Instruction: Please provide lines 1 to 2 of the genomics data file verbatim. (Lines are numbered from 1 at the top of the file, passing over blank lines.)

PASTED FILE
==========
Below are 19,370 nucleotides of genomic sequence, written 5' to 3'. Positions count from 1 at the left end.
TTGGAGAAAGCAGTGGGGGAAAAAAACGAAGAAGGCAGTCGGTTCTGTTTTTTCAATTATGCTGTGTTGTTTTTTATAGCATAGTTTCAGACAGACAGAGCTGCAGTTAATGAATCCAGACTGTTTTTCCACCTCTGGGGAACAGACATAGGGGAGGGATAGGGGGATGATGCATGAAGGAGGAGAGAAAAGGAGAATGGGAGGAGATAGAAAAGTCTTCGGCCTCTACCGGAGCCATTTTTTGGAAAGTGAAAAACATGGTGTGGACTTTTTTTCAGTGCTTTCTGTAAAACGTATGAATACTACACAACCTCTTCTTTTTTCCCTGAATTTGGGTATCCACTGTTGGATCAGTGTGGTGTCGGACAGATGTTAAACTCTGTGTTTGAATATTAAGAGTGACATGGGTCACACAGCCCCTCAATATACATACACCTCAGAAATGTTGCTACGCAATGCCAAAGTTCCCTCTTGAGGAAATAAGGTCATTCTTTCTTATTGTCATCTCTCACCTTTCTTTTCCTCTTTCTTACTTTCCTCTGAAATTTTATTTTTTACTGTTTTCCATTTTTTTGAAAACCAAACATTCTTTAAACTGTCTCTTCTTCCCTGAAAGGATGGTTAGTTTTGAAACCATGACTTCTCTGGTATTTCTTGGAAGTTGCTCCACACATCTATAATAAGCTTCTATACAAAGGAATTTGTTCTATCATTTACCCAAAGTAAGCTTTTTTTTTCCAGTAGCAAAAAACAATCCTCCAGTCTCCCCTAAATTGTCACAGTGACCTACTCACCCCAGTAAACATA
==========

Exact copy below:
Below are 19,370 nucleotides of genomic sequence, written 5' to 3'. Positions count from 1 at the left end.
TTGGAGAAAGCAGTGGGGGAAAAAAACGAAGAAGGCAGTCGGTTCTGTTTTTTCAATTATGCTGTGTTGTTTTTTATAGCATAGTTTCAGACAGACAGAGCTGCAGTTAATGAATCCAGACTGTTTTTCCACCTCTGGGGAACAGACATAGGGGAGGGATAGGGGGATGATGCATGAAGGAGGAGAGAAAAGGAGAATGGGAGGAGATAGAAAAGTCTTCGGCCTCTACCGGAGCCATTTTTTGGAAAGTGAAAAACATGGTGTGGACTTTTTTTCAGTGCTTTCTGTAAAACGTATGAATACTACACAACCTCTTCTTTTTTCCCTGAATTTGGGTATCCACTGTTGGATCAGTGTGGTGTCGGACAGATGTTAAACTCTGTGTTTGAATATTAAGAGTGACATGGGTCACACAGCCCCTCAATATACATACACCTCAGAAATGTTGCTACGCAATGCCAAAGTTCCCTCTTGAGGAAATAAGGTCATTCTTTCTTATTGTCATCTCTCACCTTTCTTTTCCTCTTTCTTACTTTCCTCTGAAATTTTATTTTTTACTGTTTTCCATTTTTTTGAAAACCAAACATTCTTTAAACTGTCTCTTCTTCCCTGAAAGGATGGTTAGTTTTGAAACCATGACTTCTCTGGTATTTCTTGGAAGTTGCTCCACACATCTATAATAAGCTTCTATACAAAGGAATTTGTTCTATCATTTACCCAAAGTAAGCTTTTTTTTTCCAGTAGCAAAAAACAATCCTCCAGTCTCCCCTAAATTGTCACAGTGACCTACTCACCCCAGTAAACATA